1. OK, I guess I can respond to both of these comments, even though the one is quite old. 1) I saw great misery in Kenya, but I also saw great joy, which I think I make clear in my post. 2) Nothing that I wrote was made up, or “unsubstantiated.” I experienced all of it. And what I did not experience, I linked to! 3) I did not go to Africa intending to save Africans because I am the white man, the only one who can. In fact, if you had read my post, you would have seen that I said, explicitly, that it was impossible for an outsider to come in and solve any problems. I have no “Big Brother” attitude: I merely wanted to help the local church in Kenya preach the gospel to those who had not heard it.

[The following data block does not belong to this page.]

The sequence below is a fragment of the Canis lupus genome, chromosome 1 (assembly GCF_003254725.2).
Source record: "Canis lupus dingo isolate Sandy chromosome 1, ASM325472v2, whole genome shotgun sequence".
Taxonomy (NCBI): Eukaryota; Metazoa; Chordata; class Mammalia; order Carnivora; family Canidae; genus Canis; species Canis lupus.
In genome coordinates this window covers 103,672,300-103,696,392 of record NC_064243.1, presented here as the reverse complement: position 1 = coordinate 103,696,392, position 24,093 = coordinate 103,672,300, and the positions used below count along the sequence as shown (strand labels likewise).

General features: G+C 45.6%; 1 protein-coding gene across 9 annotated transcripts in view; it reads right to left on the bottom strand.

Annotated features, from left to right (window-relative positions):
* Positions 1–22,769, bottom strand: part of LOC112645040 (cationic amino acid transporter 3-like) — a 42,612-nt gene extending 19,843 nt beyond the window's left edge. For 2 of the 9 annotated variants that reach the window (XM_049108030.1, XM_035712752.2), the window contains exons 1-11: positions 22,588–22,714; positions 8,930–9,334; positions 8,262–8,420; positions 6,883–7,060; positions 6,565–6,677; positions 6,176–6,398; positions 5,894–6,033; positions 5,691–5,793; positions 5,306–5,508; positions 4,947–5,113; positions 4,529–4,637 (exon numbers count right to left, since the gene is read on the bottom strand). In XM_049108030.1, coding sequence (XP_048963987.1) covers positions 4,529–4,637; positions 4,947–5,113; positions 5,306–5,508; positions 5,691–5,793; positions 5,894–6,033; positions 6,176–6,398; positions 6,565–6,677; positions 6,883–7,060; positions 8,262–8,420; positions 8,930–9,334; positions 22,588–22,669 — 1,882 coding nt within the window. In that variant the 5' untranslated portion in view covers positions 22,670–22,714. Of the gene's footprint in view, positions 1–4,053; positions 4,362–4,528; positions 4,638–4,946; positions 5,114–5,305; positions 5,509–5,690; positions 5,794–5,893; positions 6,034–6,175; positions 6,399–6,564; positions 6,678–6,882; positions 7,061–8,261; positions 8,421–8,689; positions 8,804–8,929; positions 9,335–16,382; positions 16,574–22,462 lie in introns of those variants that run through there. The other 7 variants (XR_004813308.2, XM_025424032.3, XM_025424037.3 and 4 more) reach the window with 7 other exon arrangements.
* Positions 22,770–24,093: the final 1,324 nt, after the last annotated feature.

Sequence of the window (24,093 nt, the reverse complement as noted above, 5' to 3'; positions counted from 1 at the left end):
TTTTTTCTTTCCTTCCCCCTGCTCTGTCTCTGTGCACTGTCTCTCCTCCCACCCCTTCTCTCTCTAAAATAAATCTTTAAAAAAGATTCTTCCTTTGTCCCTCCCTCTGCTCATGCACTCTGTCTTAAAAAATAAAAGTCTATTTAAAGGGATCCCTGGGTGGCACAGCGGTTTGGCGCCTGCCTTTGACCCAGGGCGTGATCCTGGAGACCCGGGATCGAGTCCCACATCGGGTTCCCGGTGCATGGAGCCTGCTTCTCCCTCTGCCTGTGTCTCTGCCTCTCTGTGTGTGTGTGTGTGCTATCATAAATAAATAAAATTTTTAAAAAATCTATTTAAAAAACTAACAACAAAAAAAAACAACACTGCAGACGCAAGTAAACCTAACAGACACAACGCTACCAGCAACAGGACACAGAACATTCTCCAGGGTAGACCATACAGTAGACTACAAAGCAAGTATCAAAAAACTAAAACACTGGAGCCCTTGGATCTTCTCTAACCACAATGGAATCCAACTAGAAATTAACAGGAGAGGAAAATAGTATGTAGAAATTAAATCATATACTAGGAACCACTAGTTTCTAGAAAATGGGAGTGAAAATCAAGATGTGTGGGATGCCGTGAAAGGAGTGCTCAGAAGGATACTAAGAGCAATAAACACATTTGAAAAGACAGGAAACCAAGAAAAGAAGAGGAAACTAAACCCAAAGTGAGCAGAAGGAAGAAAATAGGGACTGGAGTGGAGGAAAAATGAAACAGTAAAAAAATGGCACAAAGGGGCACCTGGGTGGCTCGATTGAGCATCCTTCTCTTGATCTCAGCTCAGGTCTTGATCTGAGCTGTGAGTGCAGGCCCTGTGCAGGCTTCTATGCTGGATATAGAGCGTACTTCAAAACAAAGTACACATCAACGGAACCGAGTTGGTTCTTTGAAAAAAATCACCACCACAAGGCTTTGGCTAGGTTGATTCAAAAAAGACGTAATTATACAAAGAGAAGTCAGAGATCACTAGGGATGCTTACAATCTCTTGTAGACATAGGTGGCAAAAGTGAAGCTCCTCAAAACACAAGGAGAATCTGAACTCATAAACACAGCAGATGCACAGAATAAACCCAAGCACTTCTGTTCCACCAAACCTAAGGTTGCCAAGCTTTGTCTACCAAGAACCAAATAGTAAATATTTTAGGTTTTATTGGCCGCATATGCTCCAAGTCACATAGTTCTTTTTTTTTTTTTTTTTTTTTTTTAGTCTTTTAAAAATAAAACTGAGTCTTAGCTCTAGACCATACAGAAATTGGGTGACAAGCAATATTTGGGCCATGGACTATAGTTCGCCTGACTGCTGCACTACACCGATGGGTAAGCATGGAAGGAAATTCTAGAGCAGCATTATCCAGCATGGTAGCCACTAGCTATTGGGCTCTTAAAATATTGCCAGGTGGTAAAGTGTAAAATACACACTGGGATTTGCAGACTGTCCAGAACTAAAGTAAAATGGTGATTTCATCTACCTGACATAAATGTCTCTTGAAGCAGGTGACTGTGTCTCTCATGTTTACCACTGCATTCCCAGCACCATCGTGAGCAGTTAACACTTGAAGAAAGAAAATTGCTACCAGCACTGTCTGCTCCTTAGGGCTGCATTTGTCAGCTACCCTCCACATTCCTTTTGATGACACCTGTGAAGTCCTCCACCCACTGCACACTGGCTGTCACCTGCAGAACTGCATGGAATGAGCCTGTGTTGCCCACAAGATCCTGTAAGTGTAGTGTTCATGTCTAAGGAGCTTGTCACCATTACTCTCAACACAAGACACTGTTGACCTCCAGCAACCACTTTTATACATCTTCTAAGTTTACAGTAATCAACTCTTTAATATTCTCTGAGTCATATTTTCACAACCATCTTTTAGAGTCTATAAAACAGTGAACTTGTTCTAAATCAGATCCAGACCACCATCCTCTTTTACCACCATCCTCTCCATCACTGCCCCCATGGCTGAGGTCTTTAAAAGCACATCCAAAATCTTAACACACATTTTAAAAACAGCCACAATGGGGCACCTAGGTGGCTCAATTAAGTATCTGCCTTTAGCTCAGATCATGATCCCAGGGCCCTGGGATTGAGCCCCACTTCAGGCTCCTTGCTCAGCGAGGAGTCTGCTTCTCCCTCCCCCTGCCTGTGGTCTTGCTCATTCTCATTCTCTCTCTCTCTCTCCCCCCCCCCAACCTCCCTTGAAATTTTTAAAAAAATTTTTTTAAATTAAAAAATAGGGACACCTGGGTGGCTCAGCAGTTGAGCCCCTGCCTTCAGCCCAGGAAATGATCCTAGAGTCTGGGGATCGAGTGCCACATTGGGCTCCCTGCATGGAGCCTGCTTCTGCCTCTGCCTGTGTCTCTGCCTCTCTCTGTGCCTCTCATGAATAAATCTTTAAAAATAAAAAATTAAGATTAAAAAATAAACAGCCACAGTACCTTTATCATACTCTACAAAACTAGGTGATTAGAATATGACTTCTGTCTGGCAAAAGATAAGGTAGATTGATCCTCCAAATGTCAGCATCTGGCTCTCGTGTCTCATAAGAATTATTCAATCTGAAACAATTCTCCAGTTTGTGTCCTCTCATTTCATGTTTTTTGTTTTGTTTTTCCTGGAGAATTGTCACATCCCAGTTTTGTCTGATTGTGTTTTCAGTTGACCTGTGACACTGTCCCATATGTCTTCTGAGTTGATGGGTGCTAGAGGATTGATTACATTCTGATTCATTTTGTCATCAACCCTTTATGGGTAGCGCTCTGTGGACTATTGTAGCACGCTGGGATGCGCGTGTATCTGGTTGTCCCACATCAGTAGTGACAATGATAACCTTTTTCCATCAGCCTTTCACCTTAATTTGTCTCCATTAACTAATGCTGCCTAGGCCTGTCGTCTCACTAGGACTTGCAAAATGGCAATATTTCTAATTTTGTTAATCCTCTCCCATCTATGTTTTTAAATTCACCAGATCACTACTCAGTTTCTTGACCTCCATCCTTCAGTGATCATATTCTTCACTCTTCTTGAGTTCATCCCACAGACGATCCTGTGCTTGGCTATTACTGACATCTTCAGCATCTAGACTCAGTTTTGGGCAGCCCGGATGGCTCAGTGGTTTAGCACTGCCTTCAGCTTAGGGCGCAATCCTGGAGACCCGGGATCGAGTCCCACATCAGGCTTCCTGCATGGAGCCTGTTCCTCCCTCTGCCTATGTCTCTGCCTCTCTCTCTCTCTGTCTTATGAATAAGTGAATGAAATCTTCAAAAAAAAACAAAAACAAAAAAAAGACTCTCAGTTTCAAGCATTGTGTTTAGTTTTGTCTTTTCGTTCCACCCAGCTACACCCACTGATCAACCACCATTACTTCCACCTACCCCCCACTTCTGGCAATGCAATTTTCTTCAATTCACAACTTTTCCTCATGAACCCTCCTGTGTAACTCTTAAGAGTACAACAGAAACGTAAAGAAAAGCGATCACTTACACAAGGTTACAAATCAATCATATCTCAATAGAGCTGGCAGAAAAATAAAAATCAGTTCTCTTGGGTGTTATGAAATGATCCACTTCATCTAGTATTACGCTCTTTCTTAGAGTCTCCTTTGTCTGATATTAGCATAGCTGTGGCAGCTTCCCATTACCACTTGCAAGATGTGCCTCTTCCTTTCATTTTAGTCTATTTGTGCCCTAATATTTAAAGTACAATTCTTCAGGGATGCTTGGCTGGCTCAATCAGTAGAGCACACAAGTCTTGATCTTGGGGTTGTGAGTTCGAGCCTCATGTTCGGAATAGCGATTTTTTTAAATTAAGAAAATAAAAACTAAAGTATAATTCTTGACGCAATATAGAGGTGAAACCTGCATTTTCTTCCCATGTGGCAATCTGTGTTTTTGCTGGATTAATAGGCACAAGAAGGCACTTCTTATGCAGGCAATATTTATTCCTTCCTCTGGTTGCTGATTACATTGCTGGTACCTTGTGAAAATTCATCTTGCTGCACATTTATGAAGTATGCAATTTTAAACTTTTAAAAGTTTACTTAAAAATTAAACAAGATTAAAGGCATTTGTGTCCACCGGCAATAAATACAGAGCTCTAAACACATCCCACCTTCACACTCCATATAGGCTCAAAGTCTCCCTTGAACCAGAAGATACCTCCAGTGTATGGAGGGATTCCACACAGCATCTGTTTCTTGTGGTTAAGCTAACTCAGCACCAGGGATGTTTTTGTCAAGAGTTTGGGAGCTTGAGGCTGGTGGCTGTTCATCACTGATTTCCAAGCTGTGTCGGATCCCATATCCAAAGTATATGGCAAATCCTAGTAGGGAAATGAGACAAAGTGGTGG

None of my general conclusions were, in my view, false. The water *is* unclean in much of Africa, so many actually have to drink Coca-Cola (or bottled water) in order not to get water-borne diseases. I am also fairly certain that at least most of those who lived in the wretched living conditions that were the slums had one suit. And owning a cow *is* actually very important, culturally, in Kenya.